A contact lenses is a thin, clear disks of plastic that floats on the surface of the eye. Contact lenses correct vision like eyeglasses do, and are safe when used with care. People with otherwise healthy eyes and the ability to handle and care for them may opt for contact lenses.
Contact lenses are used to correct the same conditions that eyeglasses correct:
There are two general types of lenses: hard and soft. The hard lenses most commonly used today are rigid gas-permeable, or RGP. They are made of plastics and other materials such as silicone or fluoropolymers. Hard lenses hold their shape, yet allow the free flow of oxygen through the lenses to the cornea.
RGP lenses may be the best choice when the cornea has enough astigmatism (is shaped like an egg instead of an orange) that a soft lens will not provide sharp vision. They may also be preferable when a person has allergies or tends to form protein deposits on his or her contacts.
Soft lenses are the choice of most contact lens wearers. These lenses are comfortable and come in many options for how you wear them. Daily wear lenses are the least expensive, are removed nightly and are replaced on an individualized schedule. They should not be used as an extended-wear lens. Extended wear lenses are worn overnight but are removed at least weekly for thorough cleaning and disinfection. They are being recommended less frequently, since there is a greater risk of corneal infection with any overnight wear of contact lenses.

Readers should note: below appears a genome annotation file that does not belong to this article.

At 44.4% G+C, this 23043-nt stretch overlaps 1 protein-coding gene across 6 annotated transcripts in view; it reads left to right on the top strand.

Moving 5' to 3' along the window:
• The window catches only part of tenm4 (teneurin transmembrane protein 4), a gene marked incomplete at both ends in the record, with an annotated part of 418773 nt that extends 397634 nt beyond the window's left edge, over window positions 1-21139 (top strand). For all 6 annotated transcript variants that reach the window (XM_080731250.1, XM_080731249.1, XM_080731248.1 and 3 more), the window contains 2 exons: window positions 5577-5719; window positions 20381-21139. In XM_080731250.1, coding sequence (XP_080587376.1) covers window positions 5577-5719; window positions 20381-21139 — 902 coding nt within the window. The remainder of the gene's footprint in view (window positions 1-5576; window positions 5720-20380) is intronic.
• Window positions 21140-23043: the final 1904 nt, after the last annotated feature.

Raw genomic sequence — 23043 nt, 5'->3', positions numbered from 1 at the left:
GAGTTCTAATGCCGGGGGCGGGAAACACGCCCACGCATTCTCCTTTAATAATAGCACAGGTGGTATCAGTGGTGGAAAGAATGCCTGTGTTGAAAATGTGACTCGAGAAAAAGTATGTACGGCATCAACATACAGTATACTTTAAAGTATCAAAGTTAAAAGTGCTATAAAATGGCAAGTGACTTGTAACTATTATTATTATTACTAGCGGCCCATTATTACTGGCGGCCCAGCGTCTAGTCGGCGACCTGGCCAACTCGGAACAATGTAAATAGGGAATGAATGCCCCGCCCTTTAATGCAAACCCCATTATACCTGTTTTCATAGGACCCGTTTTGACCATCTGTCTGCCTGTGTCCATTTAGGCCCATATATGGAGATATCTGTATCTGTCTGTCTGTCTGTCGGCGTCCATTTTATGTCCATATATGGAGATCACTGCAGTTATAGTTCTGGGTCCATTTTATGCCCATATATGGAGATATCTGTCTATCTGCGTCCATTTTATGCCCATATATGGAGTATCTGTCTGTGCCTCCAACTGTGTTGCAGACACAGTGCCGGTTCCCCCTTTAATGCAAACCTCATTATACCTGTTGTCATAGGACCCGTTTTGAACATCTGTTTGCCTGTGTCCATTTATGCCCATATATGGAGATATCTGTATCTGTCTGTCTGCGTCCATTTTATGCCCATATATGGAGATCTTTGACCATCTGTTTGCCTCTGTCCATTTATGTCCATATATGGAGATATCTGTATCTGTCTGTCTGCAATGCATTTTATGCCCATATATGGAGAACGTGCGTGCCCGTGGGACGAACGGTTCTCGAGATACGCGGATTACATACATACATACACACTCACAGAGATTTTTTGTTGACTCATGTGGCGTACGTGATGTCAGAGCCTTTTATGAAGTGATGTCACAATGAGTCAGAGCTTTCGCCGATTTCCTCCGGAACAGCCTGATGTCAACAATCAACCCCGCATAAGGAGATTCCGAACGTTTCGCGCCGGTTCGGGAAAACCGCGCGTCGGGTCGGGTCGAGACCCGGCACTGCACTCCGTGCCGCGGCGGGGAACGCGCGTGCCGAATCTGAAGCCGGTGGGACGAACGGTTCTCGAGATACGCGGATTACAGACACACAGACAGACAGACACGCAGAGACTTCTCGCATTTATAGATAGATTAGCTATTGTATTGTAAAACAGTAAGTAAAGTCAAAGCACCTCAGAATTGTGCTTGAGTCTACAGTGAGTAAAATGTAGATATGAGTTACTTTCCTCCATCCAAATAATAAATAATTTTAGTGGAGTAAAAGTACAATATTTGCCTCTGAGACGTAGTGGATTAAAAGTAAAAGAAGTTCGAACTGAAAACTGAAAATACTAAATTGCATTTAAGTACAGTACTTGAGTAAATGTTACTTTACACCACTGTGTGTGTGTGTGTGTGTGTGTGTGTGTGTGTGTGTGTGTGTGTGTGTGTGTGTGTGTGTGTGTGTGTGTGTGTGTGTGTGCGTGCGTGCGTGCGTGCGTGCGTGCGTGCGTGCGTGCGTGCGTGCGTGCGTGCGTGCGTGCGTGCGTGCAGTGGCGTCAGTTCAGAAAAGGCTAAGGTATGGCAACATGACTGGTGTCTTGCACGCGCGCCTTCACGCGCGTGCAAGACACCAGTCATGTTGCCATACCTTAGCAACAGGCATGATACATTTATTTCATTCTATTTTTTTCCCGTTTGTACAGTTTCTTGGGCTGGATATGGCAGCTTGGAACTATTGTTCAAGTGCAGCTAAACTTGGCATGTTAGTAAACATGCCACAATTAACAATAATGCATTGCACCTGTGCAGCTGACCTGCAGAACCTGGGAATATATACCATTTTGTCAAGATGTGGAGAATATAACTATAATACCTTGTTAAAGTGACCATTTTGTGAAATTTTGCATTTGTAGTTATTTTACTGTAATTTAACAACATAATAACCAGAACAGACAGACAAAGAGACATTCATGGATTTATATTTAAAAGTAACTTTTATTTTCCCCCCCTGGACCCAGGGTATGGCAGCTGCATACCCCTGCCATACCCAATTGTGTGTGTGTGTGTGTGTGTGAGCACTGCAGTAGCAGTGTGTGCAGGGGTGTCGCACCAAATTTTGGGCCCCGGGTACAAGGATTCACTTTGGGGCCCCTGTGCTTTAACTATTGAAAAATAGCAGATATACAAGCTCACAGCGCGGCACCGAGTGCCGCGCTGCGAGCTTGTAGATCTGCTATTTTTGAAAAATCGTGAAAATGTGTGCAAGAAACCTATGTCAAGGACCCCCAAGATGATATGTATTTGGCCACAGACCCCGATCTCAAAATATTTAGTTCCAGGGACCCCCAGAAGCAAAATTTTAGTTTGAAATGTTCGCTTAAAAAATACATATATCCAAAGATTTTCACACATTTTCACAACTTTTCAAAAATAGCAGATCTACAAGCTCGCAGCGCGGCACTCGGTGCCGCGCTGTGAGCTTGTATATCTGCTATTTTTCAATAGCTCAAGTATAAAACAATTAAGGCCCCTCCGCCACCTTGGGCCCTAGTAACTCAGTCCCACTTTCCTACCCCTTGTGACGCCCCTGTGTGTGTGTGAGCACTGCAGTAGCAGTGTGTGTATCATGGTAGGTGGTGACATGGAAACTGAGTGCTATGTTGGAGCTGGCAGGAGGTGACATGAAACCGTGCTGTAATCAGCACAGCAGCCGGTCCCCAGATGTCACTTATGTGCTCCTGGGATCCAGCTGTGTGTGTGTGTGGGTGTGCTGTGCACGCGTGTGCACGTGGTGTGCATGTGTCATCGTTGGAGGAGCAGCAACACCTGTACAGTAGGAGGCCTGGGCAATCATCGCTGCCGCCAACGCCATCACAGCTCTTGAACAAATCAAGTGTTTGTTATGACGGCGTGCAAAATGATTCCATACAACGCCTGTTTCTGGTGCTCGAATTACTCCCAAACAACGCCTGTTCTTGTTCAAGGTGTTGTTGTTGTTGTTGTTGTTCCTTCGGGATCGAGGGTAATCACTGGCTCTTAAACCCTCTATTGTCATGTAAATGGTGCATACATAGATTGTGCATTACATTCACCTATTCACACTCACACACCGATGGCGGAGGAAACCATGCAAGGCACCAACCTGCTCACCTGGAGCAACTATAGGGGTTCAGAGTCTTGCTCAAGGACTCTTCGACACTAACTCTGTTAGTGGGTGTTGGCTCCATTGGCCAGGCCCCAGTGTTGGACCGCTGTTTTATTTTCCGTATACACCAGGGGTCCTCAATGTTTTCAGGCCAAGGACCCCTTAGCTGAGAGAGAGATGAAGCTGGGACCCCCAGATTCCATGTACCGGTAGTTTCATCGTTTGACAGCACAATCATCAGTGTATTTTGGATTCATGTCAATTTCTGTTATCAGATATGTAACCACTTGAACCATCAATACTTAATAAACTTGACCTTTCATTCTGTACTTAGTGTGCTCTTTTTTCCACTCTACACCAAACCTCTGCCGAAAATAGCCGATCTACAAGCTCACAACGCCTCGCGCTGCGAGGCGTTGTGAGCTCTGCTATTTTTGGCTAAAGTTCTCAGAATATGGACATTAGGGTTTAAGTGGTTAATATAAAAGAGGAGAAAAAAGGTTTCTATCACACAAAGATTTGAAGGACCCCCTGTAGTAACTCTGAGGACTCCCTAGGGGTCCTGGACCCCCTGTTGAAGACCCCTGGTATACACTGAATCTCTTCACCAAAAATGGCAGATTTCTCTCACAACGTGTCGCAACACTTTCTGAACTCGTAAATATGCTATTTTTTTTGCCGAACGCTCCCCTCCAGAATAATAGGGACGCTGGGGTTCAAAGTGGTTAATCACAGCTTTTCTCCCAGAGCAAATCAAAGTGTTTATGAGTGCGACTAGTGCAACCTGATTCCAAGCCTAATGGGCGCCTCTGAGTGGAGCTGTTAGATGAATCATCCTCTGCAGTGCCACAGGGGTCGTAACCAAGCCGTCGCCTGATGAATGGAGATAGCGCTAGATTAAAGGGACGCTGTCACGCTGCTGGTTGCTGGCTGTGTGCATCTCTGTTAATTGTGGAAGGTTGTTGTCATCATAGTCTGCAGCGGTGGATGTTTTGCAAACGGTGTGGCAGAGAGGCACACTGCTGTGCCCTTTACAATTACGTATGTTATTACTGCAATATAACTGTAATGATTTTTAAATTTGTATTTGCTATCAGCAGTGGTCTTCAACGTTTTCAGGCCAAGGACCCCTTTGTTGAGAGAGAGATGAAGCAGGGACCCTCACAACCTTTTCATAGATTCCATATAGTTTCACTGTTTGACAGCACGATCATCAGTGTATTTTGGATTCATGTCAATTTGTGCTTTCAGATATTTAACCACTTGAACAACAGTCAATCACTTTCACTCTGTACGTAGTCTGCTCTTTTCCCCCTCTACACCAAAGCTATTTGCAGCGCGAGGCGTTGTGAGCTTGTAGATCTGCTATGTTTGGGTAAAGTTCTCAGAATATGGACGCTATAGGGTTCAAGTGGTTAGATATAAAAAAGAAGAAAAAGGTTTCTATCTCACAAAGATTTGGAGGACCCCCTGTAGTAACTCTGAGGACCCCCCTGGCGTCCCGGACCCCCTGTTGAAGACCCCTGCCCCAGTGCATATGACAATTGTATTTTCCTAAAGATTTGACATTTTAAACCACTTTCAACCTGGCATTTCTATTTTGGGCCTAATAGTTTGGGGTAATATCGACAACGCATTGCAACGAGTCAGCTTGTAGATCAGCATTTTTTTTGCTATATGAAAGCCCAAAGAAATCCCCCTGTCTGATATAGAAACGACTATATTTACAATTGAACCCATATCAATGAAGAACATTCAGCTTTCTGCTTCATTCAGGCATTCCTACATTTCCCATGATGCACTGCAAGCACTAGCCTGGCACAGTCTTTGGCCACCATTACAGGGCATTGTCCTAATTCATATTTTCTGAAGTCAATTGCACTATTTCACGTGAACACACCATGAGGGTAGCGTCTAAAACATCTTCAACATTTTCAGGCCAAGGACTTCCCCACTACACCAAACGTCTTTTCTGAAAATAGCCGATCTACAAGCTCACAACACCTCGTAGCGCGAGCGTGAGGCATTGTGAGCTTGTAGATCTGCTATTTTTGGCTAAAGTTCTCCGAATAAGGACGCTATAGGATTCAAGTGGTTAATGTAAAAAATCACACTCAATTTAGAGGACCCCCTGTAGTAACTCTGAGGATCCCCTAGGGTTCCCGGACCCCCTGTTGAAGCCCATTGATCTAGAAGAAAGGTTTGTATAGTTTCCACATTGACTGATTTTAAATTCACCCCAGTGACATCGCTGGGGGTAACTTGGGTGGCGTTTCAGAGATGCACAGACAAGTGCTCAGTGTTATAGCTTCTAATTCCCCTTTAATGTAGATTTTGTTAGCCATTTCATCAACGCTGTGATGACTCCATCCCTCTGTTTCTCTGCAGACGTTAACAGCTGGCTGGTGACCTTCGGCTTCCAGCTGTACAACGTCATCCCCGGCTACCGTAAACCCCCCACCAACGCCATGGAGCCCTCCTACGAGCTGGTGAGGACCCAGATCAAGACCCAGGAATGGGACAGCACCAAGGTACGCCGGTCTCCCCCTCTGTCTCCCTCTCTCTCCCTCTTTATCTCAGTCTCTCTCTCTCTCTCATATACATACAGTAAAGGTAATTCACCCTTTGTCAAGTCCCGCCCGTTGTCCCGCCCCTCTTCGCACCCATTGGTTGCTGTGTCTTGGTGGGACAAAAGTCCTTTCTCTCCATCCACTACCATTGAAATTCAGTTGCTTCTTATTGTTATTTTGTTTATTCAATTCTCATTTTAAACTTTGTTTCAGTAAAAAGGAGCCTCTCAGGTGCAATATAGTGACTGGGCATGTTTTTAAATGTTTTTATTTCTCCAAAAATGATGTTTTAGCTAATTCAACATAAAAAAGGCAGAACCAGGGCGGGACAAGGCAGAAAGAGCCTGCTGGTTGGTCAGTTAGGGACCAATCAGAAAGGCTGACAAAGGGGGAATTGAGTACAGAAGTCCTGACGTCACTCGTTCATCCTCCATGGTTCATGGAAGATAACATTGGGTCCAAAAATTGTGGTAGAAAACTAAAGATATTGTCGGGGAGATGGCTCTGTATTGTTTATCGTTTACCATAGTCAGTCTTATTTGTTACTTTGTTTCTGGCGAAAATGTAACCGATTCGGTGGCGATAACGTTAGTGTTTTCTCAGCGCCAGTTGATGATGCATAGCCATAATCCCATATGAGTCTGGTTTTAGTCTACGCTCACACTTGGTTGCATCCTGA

Disposable wear lenses are more expensive, but convenient. They are removed nightly and replaced on a daily, weekly or monthly basis. Disposable lenses are sometimes recommended for people with allergies and for those who tend to form deposits on their lenses.
Colored contact lenses can change the appearance of your eye color.
Toric soft contact lenses can correct astigmatism, although sometimes not as well as RGP lenses. They usually cost more than other contact lenses.
Any lens that is removed from the eye needs to be cleaned and disinfected before it is reinserted. Your doctor will discuss the best type of cleansing system for you, depending on the type of lens you use, any allergies you might have and whether or not your eye tends to form protein deposits.
Care of contact lenses includes cleaning their case, since it is a potential source of infection. The case should be rinsed with contact lens solution and allowed to dry.
Daily wear lenses should not be worn while sleeping.
Lenses that are not properly cleaned and disinfected increase the risk of eye infection. Any lens that is removed from the eye needs to be cleaned and disinfected before it is reinserted.